Back home in Florida, I saw my fair share of offensive costumes, like little white girls swathed in Native American headdresses or perfectly able-bodied kids in wheelchairs. But in an effort to combat the offensive and potential risk some people feel when confronted with the reinforced stereotypes that specific Halloween costumes can perpetuate, the University of Florida offers around the clock counseling number. Considering the scares coming from that state, this is an extremely beneficial resource for University of Florida students, an imposition from the administration that doesn’t affect those who remain unoffended and can only help those who are hurt by certain costumes. As Halloweekend draws nearer, Penn’s administration can follow suit with structures such as this one.
UF students tweeted remarks about whether or not they should ask permission from a farmer if they wanted to dress up as a pumpkin. Not only is this unproductive and mocking an uncomfortable experience that many students have had the unfortunate history of living, but it comes from a place of privilege. If you’ve never seen your identity, history, or culture tried on by someone who doesn’t respect its value to you, then of course you’re going to think that person is over-reacting. But just because it doesn’t affect you doesn’t mean it’s unimportant.
Penn’s administration should take small measures such as those defined above to help create a safe community space, especially considering Penn’s penchant to use any holiday as an excuse to party. Costumes are meant to be fun, and they certainly can be while still maintaining cultural sensitivity.
Though college-aged folks are old enough to be able to consider for themselves what is offensive and what is not offensive, that doesn’t mean we always do. Identity isn’t something people should be able to try on for a day, often mocking the most stereotypical characteristics, because those stereotypes bleed into larger ramifications for the people who can’t simply take their identities off after a fun night of play.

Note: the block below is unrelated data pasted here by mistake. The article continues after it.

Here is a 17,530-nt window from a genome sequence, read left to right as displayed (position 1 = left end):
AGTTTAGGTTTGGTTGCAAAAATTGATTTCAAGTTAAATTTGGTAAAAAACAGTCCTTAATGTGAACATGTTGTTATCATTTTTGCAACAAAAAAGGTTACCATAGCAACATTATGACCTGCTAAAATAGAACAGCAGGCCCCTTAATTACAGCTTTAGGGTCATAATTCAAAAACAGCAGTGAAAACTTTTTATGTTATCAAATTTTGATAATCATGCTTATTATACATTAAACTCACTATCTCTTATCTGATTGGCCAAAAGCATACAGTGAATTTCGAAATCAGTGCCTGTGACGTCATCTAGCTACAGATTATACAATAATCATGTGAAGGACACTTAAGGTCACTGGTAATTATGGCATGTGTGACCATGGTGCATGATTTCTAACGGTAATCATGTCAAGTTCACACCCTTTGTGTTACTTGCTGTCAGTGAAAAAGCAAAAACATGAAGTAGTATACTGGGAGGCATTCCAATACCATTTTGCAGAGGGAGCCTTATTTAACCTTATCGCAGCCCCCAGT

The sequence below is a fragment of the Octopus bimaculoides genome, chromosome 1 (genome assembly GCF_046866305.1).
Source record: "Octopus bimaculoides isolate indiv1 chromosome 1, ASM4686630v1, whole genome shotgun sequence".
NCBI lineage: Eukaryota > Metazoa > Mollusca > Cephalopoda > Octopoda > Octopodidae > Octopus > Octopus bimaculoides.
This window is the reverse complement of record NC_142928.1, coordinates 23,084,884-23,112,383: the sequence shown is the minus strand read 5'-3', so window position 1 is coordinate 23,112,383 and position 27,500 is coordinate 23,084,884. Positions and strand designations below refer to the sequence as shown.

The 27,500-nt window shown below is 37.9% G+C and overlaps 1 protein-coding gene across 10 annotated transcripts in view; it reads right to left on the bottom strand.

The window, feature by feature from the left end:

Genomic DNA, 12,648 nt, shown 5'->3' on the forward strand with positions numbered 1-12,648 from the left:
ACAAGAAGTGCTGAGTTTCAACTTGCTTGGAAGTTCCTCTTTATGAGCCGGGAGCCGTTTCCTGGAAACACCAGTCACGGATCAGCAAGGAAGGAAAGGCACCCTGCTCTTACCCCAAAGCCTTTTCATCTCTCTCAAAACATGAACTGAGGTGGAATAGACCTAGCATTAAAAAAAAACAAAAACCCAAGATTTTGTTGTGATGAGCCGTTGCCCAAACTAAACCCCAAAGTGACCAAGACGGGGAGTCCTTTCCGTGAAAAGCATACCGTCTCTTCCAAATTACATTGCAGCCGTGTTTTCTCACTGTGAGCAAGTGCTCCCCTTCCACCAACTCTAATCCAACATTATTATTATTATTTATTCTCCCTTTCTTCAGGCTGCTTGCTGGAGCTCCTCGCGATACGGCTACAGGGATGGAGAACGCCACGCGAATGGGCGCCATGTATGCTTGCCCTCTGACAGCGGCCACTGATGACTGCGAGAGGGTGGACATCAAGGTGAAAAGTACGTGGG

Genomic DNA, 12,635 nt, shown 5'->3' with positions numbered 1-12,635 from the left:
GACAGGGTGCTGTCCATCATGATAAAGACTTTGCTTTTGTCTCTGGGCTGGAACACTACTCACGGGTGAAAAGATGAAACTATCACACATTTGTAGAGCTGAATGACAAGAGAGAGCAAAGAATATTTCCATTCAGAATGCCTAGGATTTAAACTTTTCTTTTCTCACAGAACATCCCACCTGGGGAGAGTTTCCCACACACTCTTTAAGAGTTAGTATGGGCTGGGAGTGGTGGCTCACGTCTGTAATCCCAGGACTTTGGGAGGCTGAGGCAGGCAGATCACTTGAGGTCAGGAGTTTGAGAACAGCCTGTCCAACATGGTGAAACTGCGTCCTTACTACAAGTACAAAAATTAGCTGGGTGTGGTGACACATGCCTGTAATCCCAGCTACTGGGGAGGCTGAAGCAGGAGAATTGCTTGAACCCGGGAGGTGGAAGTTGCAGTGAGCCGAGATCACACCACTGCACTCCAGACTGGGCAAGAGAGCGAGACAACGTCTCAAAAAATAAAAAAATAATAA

In 2015, Wesleyan University’s Office of Student Affairs posted fliers all around campus with a cultural sensitivity checklist. The flier emphasized the importance of simply asking whether or not your costume is offensive. Many people react to safeguards such as this with sarcasm.
In 2016, the Tufts Daily reported how Tufts’ Greek council circulated a letter warning students against dangerous behavior during the Halloween season, including a caution against insensitive costumes and binge-drinking. This letter was written and circulated by students of their own volition, and wasn’t required by any administration. However, I think this is a great example of something that could be required by campus administrators.
College is a murky place where young adults are learning to set their own values and boundaries without real guidance. Administrators can guide students in a thoughtful direction without restricting our decision-making. I can still choose what I want to dress up as, as long as it’s not culturally insensitive or appropriate. That’s a fair balance to strike.
SOPHIA DUROSE is a College junior from Orlando, Fla. studying English. Her email address is firstname.lastname@example.org.
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